I lassoed the bag and placed one end of a 9–0 Prolene suture (Ethicon, Inc., Somerville, NJ) above and one arm through the bag in the sole gap in the interdigitated dual aniridia ring complex. I secured the complex to the sulcus via an ab externo approach to prevent its descent entirely into the vitreous. I then raised the complex via a pars plana approach. I placed a 27-gauge needle from pars to pars behind the complex to maintain its position for further fixation. The second scleral fixation suture traversed the peripheral optic of the one-piece acrylic lens and looped loosely around the bag’s equator for sulcus fixation; the needle cannot pierce the black PMMA of the aniridia rings, but it can be coaxed through acrylate. Dr. Snyder suggested this technique, first devised by Ehud Assia, MD. I delineated the prolapsed vitreous (now 180º around the temporal bag) with washed Kenalog (Bristol-Myers Squibb Co.) and removed it through the pars plana incision.
At this point, the bag remained slightly tilted. There was little iris diaphragm to hold back the ring complex, and it required fixation in the sulcus at a third point through a peripheral lens optic. All sulcus fixation sutures were performed through a reverse scleral pocket, a technique described by Richard Hoffmann, MD.1 In short, I fashioned a 350-µm groove at the limbus and created a pocket with a crescent knife backward into the sclera. The ab externo needle was placed through the conjunctiva and then the roof and floor of the pocket into the sulcus. The double-armed Prolene needle was passed through a paracentesis 180° away and docked into the hollow-bore needle. I cut the needles and retrieved the sutures with a Sinskey hook from under the scleral pocket through the limbal groove. The knot was buried under the scleral pocket without the need for a peritomy, cautery, or creation of a scleral flap.
I sutured the pars plana incision with 8–0 Vicryl (Ethicon, Inc.). Despite light bleeding of the ciliary body with one slightly anterior pass of the needle, the case concluded with a well-centered bag, no vitreous in the anterior chamber, sutureless paracenteses, and a wellsutured and covered pars plana sclerotomy.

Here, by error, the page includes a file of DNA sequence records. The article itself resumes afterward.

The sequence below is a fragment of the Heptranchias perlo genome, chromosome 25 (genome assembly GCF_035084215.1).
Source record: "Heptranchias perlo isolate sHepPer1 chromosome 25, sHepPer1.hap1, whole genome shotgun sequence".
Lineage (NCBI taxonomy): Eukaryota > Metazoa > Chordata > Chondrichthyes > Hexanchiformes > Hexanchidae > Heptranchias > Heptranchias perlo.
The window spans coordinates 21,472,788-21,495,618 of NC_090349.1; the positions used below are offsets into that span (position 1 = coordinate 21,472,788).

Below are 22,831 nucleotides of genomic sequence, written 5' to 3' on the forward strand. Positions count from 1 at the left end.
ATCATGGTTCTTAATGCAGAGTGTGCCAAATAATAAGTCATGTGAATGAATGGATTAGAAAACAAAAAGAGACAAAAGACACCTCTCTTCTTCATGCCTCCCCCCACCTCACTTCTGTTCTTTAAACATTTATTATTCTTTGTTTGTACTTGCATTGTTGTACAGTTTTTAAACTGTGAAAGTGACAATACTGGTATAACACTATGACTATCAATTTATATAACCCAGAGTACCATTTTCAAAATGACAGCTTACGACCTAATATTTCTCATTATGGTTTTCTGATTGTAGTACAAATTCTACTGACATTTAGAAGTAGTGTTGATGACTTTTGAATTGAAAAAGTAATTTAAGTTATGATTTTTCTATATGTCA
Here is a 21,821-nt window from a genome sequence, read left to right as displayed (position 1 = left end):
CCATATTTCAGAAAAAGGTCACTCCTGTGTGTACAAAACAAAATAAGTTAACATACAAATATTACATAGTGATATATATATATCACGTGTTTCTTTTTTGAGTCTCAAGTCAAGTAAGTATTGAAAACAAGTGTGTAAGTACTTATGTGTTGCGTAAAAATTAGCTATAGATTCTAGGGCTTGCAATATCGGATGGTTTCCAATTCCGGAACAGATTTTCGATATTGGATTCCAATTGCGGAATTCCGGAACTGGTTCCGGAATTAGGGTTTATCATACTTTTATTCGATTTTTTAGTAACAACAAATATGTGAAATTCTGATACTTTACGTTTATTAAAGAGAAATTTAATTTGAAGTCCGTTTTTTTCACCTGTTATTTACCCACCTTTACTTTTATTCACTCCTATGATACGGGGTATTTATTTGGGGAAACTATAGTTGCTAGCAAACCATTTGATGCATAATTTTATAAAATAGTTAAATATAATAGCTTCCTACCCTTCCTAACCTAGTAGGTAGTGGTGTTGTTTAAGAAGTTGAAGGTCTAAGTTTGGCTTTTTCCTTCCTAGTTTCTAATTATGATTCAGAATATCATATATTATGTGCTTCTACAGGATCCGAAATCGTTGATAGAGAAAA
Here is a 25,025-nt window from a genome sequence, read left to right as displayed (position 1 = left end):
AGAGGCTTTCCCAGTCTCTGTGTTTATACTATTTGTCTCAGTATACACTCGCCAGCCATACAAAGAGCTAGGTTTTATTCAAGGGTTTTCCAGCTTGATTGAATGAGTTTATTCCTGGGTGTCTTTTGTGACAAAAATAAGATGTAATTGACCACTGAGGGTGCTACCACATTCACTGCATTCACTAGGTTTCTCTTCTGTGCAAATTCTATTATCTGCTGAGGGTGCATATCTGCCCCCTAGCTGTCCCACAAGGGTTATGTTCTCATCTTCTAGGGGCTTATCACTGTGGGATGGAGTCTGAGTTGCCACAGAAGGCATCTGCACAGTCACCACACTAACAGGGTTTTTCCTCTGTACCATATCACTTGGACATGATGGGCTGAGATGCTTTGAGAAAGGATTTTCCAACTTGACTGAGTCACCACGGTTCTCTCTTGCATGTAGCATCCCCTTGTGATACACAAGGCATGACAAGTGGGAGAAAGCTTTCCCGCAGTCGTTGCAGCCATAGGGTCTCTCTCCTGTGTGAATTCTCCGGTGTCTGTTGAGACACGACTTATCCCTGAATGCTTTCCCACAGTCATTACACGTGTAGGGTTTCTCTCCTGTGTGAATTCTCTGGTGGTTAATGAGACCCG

Early in the postoperative period, the eye appeared anatomically perfect with an attached retina but count fingers vision due to a dispersed vitreous hemorrhage (Figure 2). I instructed the patient to avoid heavy lifting, stooping, and jogging for 10 days. He returned at 1 week with hand motions vision and a vitreous hemorrhage.
Anterior segment surgeons seldom see blood and do not typically limit patients’ use of anticoagulants; this patient was taking aspirin, and I had not noticed. I therefore had not asked him to discontinue the medication. Moreover, because I had not specifically prohibited the activity, he had mowed his lawn. After I threatened him with bed rest and a catheter, the patient behaved, and the hemorrhage cleared over a 2-month period. His vision recovered to the original 20/30 and has been stable without retinal tears or detachment for well over a year.
First, as Hillary Clinton said, “It takes a village.” The application of that African proverb is not limited to raising children; it also pertains to achieving patients’ optimal outcomes.
Second, sometimes, the hardest aspect of eye surgery is being brave enough to do what needs to be done.
Third, newer technology is not necessarily better. I will always wonder whether the bag-lens complex in this case would have dislocated with the second trauma if the somewhat heavy, rigid aniridia rings had not been present and I had initially performed a sutured iridoplasty with a simple capsular tension ring instead.
Lastly, patients will be who they are no matter how I try to bend them to my will.
Section editor David F. Chang, MD, is a clinical professor at the University of California, San Francisco. Dr. Chang may be reached at (650) 948-9123; firstname.lastname@example.org.
Lisa Brothers Arbisser, MD, is in private practice with Eye Surgeons Assoc. PC, located in the Iowa and Illinois Quad Cities. Dr. Arbisser is also an adjunct associate clinical professor at the John A. Moran Eye Center of the University of Utah in Salt Lake City. She has received honoraria from Alcon Laboratories, Inc. Dr. Arbisser may be reached at (563) 323-2020; email@example.com.
- Hoffman RS,Packer M,Fine IH.Scleral fixation without conjunctival dissection.Film presented at:ASCRS Symposium Cataract,IOL and Refractive Surgery;April 4-9,2008;Chicago,IL.